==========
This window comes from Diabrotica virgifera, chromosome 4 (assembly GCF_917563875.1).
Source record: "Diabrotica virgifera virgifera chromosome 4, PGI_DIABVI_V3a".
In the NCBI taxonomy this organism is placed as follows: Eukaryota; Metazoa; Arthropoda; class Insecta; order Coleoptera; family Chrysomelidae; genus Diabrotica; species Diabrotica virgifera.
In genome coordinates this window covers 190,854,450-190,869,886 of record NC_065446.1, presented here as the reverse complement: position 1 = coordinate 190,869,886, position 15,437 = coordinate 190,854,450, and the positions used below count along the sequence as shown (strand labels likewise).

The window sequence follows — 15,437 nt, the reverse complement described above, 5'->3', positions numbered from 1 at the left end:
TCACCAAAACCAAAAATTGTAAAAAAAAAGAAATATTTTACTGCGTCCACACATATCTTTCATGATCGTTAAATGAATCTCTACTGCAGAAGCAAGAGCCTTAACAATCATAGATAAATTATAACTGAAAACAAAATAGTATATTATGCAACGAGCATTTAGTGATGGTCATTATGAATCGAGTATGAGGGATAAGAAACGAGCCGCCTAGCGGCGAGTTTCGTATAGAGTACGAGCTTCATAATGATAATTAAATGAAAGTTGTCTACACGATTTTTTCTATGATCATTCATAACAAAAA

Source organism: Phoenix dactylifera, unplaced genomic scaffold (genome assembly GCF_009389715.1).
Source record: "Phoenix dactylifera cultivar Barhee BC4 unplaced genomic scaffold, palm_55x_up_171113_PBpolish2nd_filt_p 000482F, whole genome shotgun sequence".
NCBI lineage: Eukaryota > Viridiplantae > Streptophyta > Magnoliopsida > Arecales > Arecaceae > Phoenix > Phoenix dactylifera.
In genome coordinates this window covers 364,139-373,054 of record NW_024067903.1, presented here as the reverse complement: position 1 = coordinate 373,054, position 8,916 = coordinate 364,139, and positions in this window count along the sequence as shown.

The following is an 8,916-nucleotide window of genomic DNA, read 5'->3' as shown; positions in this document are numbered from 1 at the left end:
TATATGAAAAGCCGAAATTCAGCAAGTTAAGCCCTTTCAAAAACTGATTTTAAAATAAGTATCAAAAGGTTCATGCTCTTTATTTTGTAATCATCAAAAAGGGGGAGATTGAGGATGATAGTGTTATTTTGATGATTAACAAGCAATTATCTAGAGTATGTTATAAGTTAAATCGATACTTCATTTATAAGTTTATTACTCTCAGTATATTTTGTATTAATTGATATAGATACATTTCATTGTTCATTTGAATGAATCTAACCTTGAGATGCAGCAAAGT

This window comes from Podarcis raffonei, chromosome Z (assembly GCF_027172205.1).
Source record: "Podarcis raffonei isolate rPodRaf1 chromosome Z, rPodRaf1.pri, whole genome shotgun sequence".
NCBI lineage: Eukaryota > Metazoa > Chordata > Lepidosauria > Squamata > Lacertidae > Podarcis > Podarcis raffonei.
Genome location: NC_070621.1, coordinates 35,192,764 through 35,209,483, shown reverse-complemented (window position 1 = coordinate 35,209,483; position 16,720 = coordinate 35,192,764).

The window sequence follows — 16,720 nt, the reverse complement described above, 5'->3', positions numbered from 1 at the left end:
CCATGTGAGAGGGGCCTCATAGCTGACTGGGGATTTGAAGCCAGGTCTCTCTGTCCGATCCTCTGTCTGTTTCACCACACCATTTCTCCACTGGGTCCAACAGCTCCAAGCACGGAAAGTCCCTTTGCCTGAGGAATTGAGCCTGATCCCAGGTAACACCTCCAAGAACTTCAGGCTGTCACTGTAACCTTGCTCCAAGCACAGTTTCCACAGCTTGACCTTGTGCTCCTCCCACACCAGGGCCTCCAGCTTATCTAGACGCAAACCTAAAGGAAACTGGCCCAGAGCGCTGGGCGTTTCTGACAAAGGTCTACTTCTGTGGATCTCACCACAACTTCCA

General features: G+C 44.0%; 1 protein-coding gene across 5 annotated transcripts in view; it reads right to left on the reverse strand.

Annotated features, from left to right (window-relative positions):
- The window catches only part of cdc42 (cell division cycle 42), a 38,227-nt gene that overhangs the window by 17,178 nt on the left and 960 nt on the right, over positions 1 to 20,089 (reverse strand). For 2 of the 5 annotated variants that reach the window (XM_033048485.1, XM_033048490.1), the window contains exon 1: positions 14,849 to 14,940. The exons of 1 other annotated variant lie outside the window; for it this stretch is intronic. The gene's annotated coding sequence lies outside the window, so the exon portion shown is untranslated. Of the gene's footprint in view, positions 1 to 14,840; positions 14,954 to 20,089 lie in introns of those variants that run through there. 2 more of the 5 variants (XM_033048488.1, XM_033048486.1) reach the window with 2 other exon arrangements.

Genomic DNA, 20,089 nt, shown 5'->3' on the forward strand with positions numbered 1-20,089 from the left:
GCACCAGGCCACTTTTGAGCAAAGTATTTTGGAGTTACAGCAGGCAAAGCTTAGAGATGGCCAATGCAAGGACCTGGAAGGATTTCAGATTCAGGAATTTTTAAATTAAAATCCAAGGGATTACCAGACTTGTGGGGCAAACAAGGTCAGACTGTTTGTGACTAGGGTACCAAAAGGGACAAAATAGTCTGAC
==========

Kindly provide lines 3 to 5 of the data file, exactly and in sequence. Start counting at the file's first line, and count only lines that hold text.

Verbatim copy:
In the NCBI taxonomy this organism is placed as follows: Eukaryota; Metazoa; Arthropoda; class Insecta; order Coleoptera; family Chrysomelidae; genus Diabrotica; species Diabrotica virgifera.
In genome coordinates this window covers 190,854,450-190,869,886 of record NC_065446.1, presented here as the reverse complement: position 1 = coordinate 190,869,886, position 15,437 = coordinate 190,854,450, and the positions used below count along the sequence as shown (strand labels likewise).

The window sequence follows — 15,437 nt, the reverse complement described above, 5'->3', positions numbered from 1 at the left end: